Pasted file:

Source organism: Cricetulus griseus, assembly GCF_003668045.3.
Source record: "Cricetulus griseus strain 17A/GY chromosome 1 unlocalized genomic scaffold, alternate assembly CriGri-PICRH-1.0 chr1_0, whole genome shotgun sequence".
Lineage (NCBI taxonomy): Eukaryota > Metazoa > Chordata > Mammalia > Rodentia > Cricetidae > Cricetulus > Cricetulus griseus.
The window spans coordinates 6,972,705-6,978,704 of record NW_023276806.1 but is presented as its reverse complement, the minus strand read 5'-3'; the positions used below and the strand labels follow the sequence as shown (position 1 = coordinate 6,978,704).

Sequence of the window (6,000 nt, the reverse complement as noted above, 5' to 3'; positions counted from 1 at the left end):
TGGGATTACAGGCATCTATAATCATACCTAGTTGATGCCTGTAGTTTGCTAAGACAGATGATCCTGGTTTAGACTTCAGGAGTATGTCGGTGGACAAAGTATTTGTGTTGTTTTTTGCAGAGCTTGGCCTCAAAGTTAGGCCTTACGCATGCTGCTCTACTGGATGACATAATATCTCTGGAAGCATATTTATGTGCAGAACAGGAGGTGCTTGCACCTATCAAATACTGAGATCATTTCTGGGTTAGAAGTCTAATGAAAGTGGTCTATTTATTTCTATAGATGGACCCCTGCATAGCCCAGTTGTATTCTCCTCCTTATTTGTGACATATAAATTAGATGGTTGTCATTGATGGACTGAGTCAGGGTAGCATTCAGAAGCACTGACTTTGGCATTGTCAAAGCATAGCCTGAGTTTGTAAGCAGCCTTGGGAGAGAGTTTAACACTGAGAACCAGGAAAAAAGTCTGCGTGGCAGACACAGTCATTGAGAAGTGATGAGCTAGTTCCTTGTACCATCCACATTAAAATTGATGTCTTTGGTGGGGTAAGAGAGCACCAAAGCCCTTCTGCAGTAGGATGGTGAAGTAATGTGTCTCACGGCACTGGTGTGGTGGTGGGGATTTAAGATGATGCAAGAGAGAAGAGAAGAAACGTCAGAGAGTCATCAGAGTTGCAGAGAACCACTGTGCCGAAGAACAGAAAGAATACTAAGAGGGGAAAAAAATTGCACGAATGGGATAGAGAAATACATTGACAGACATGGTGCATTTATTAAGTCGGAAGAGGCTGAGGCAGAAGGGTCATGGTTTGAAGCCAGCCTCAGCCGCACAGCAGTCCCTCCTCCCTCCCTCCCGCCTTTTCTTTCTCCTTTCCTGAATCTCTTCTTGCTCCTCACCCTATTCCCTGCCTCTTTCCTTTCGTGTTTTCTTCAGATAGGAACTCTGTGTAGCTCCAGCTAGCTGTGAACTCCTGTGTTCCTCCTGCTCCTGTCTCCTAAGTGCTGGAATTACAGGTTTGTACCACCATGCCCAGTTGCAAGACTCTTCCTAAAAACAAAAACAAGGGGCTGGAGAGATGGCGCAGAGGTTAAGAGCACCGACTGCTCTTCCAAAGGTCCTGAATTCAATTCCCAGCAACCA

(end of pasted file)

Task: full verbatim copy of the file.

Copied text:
Source organism: Cricetulus griseus, assembly GCF_003668045.3.
Source record: "Cricetulus griseus strain 17A/GY chromosome 1 unlocalized genomic scaffold, alternate assembly CriGri-PICRH-1.0 chr1_0, whole genome shotgun sequence".
Lineage (NCBI taxonomy): Eukaryota > Metazoa > Chordata > Mammalia > Rodentia > Cricetidae > Cricetulus > Cricetulus griseus.
The window spans coordinates 6,972,705-6,978,704 of record NW_023276806.1 but is presented as its reverse complement, the minus strand read 5'-3'; the positions used below and the strand labels follow the sequence as shown (position 1 = coordinate 6,978,704).

Sequence of the window (6,000 nt, the reverse complement as noted above, 5' to 3'; positions counted from 1 at the left end):
TGGGATTACAGGCATCTATAATCATACCTAGTTGATGCCTGTAGTTTGCTAAGACAGATGATCCTGGTTTAGACTTCAGGAGTATGTCGGTGGACAAAGTATTTGTGTTGTTTTTTGCAGAGCTTGGCCTCAAAGTTAGGCCTTACGCATGCTGCTCTACTGGATGACATAATATCTCTGGAAGCATATTTATGTGCAGAACAGGAGGTGCTTGCACCTATCAAATACTGAGATCATTTCTGGGTTAGAAGTCTAATGAAAGTGGTCTATTTATTTCTATAGATGGACCCCTGCATAGCCCAGTTGTATTCTCCTCCTTATTTGTGACATATAAATTAGATGGTTGTCATTGATGGACTGAGTCAGGGTAGCATTCAGAAGCACTGACTTTGGCATTGTCAAAGCATAGCCTGAGTTTGTAAGCAGCCTTGGGAGAGAGTTTAACACTGAGAACCAGGAAAAAAGTCTGCGTGGCAGACACAGTCATTGAGAAGTGATGAGCTAGTTCCTTGTACCATCCACATTAAAATTGATGTCTTTGGTGGGGTAAGAGAGCACCAAAGCCCTTCTGCAGTAGGATGGTGAAGTAATGTGTCTCACGGCACTGGTGTGGTGGTGGGGATTTAAGATGATGCAAGAGAGAAGAGAAGAAACGTCAGAGAGTCATCAGAGTTGCAGAGAACCACTGTGCCGAAGAACAGAAAGAATACTAAGAGGGGAAAAAAATTGCACGAATGGGATAGAGAAATACATTGACAGACATGGTGCATTTATTAAGTCGGAAGAGGCTGAGGCAGAAGGGTCATGGTTTGAAGCCAGCCTCAGCCGCACAGCAGTCCCTCCTCCCTCCCTCCCGCCTTTTCTTTCTCCTTTCCTGAATCTCTTCTTGCTCCTCACCCTATTCCCTGCCTCTTTCCTTTCGTGTTTTCTTCAGATAGGAACTCTGTGTAGCTCCAGCTAGCTGTGAACTCCTGTGTTCCTCCTGCTCCTGTCTCCTAAGTGCTGGAATTACAGGTTTGTACCACCATGCCCAGTTGCAAGACTCTTCCTAAAAACAAAAACAAGGGGCTGGAGAGATGGCGCAGAGGTTAAGAGCACCGACTGCTCTTCCAAAGGTCCTGAATTCAATTCCCAGCAACCA